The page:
Leaving the car park, the clock tower confirmed she’d made it with five minutes to spare. Despite being home to several hundred people, and workplace for as many staff, there wasn’t another soul in sight. An aura of subterfuge enveloped Ghyllside – of deadness – as if behind the majestic facade lurked a yawning sinkhole, as if the roses in the turning circle were made of wax. Mounting the stone steps, Janice imagined mingling with the hapless new arrivals in the hospital’s heyday a century before. The ache of rejection. The fear of never seeing a friendly face again.
Janice pushed through the revolving door to traverse the tiled floor of the vestibule to a window in the teak-clad wall. In a room barely bigger than a broom cupboard, the receptionist plugged and unplugged cables on the switchboard. “You take a seat, Miss Lowry,” she said, when Janice stated her business. “Mr Pargeter will be with you in a jiffy.”
A stab of nervousness took Janice by surprise. After all, she’d only come out of politeness. Or apathy. She didn’t want the bloody job now. But interview practice was gold dust whatever the circumstances. Glancing around, she couldn’t spot any rival candidates. Unless the frail woman mumbling into a paper bag was also about to qualify as a social worker. Janice watched her pluck a jelly baby from the packet, bite off its head, and add its body to the tail of a procession snaking the bench.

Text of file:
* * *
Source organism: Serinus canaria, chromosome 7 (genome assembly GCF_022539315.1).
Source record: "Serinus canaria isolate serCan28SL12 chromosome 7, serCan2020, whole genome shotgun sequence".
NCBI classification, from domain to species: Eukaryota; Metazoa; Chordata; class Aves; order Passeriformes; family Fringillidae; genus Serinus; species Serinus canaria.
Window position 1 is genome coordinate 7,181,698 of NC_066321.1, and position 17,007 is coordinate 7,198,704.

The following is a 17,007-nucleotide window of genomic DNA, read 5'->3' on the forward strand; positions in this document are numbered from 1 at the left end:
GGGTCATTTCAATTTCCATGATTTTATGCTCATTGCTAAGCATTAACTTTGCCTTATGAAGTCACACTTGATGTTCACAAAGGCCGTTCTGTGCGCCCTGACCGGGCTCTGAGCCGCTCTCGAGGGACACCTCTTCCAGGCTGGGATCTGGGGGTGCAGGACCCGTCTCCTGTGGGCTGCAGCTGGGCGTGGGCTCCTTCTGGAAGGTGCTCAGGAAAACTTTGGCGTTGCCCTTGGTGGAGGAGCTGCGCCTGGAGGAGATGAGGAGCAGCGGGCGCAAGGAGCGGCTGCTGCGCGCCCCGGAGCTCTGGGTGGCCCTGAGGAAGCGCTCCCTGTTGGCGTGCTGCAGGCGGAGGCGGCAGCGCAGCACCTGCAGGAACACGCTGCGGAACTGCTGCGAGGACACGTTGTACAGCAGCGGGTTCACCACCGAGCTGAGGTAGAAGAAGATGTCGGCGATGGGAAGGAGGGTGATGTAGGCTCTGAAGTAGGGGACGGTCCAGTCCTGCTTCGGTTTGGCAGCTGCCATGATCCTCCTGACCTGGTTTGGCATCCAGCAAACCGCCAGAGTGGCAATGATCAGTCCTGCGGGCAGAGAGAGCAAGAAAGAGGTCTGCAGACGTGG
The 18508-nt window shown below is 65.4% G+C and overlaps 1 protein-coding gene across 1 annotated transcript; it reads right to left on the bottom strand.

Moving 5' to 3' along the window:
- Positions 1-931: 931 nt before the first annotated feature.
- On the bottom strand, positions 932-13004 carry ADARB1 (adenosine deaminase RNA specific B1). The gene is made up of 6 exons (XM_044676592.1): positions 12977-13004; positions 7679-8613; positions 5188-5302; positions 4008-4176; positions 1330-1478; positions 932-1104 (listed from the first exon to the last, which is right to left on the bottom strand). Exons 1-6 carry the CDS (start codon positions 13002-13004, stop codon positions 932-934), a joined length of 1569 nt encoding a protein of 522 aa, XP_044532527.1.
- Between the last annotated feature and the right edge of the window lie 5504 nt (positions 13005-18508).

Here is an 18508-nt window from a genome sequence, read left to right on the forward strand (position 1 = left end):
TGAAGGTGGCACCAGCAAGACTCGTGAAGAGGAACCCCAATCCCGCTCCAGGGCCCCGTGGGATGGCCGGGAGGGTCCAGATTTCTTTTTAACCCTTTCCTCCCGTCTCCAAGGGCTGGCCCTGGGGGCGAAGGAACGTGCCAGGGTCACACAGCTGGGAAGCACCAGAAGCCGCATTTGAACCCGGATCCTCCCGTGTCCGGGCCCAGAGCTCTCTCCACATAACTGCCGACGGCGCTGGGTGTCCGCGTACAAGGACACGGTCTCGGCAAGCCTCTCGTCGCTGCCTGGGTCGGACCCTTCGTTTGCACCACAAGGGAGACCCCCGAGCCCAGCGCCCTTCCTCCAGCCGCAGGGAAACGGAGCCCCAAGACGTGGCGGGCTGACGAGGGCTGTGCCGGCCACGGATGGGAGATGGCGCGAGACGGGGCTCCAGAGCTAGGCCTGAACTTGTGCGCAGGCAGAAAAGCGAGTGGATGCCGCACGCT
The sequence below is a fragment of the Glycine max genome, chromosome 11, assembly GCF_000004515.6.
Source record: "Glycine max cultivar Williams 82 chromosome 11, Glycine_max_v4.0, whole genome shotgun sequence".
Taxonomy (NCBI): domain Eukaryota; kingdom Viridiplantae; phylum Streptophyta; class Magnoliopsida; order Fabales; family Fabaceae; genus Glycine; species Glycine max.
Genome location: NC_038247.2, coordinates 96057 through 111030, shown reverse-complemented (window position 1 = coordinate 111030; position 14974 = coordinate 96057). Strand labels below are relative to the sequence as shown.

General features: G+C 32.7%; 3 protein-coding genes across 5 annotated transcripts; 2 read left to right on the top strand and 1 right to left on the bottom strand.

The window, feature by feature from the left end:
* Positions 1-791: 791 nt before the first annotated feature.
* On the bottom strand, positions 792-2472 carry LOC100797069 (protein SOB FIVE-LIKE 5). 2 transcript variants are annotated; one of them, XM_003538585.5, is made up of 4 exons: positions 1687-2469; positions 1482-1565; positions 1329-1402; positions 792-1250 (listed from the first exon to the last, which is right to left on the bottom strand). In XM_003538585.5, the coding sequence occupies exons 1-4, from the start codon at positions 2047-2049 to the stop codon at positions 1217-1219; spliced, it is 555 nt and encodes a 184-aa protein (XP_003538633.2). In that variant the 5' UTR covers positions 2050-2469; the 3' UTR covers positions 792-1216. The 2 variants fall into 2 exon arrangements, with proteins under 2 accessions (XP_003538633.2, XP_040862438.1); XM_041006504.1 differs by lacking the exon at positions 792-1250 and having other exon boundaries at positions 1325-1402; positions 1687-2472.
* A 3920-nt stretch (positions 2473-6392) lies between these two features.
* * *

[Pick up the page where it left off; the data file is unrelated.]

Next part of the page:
Engrossed in the etiquette of a parallel universe, she seemed unaware of Janice, too self-absorbed to shimmy along for her to sit or deposit her bag. Yet the woman raised her gaze. “Did you run away from the circus?”
“Pardon me?” Janice would have been less shocked if the walls had addressed her. And, had she credited the patient with a voice stronger than a whisper, and the will to use it, she’d never have imagined her speaking like royalty.
The woman inspected a yellow jelly baby and stuffed it up her cardigan sleeve.
Could this be part of her assessment? Was the telephonist-cum-receptionist observing from her cubbyhole, scoring her for empathy, warmth and genuineness on a Xeroxed sheet? “The circus?”
She was still awaiting a response when a tall man emerged from a door opposite the entrance. Janice drank in his casual get-up – open-necked shirt, mud-coloured cords and Jesus sandals with socks – and sensed him appraising hers. But he didn’t blink at her pink hair, T-shirt and harlequin harem pants. If all the patients were as wacky as this woman, and the staff similarly offbeat, working at Ghyllside might be fun, with or without a boyfriend to go home to at night.
Click Follow to receive emails when this author adds content on Bublish